406, 4 (2000) © Macmillan Publishers Ltd.
Britain's science academy is calling for worldwide action to deal
with chemicals that may disrupt the body's hormonal functions.
a report published last week, the Royal Society calls for national
and international coordination to deal with the dangers it claims
are posed to humans and wildlife by endocrine-disrupting chemicals
(EDCs) — substances that are thought to mimic or block hormones,
in doses too small to trigger a conventional toxic response.
report, called Endocrine-disrupting Chemicals, was produced by a
working group led by the society's vice-president Patrick Bateson,
professor of ethology at the University of Cambridge. It
says there is strong evidence to link EDC exposure to effects on
some organisms. It recommends minimizing human exposure to EDCs
— with pregnant women being strongly discouraged from contact
with EDCs, such as plasticizers and insecticides.
research is being hampered by lack of standardization. A US study
of 15,000 chemicals, for example, has been unable to begin a planned
high-throughput screening programme because researchers have been
unable to develop the right assays.
are no ways to test these chemicals, no standardized screens or
assays, even in one nation," says Theo Colborn, an expert on
the endocrine-disrupter hypothesis who works at the World Wildlife
Fund in Washington, DC.
says that new research has recently become available on prenatal
exposure to the industrial chemicals polychlorinated biphenyls (PCBs)
and co-contaminants, which shows a correlation with reduced IQ,
behavioural problems and adverse effects on the immune system.
British report goes further than one last year from the US National
Research Council (NRC), which left an open verdict on the issue
of public health risks (see Nature 400, 607; 1999).
scientists remain sceptical of the endocrine-disrupter hypothesis.
Stephen Safe, for example, deputy director of the Center for Environmental
and Rural Health at Texas A&M University and a member of the
NRC panel, says that the recent evidence about PCBs is not clear-cut.
Safe says that, although he does not necessarily disagree with the
endocrine-disrupter hypothesis, he considers that it needs more
work, and is not convinced by the evidence so far.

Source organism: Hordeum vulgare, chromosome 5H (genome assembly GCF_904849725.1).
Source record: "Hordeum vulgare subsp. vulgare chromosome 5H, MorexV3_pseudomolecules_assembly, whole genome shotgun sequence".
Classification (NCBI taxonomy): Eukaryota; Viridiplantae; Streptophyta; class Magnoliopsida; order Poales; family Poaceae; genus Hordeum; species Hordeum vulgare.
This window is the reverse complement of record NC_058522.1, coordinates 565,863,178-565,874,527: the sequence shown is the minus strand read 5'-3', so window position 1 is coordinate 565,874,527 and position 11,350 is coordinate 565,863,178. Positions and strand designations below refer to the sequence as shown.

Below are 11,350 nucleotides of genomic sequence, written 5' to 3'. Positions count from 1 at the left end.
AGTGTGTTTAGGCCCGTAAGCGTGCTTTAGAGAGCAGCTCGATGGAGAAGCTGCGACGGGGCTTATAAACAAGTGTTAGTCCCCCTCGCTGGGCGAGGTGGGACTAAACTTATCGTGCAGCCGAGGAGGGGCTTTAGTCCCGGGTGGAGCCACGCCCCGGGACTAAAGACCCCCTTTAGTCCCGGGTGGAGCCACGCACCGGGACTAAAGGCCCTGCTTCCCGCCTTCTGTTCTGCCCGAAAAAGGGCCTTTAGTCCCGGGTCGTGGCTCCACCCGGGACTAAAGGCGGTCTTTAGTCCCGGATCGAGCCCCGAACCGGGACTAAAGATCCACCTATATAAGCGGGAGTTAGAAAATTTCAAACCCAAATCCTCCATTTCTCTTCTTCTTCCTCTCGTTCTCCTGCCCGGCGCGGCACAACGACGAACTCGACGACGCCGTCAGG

EDCs cause some problems? They have and probably will, but the general
hysteria is unwarranted," says Safe. He blames what he calls
"synthetic chemical chemophobia" for current public reaction.
contrast, Bateson says the issue is a "cause for more worry"
than genetic modification. He thinks there is a case for making
people more aware of the possible dangers, and is arguing for a
national body to oversee work on the issue. The society wants to
ensure that "sound policies" are developed and warns policy-makers
that they must appreciate that the concerns of the public already
have some foundation.
Royal Society report coincides with growing international concern
about the harmful effects of EDCs.
April a meeting of the environment ministers of the G8 group of
industrialized countries signed a communiqué stating that
the risks posed by hazardous chemical substances were one of the
greatest concerns expressed by the people of their countries. The
ministers called for a "furtherance of knowledge acquisition
on endocrine disrupters through jointly planned and implemented
projects and international information sharing".
is currently touring the world in a bid to raise money to set up
an independent international body, which would be funded by industry
and government and would co-ordinate research and expertise.
this year the UK's Environment Agency published a strategy for reducing
potential EDCs. But Bateson thinks European bodies — including
those in Britain — are "bitty and uncoordinated, with
lots of activities all over the place".
Nature © Macmillan Publishers Ltd 2000 Registered No. 785998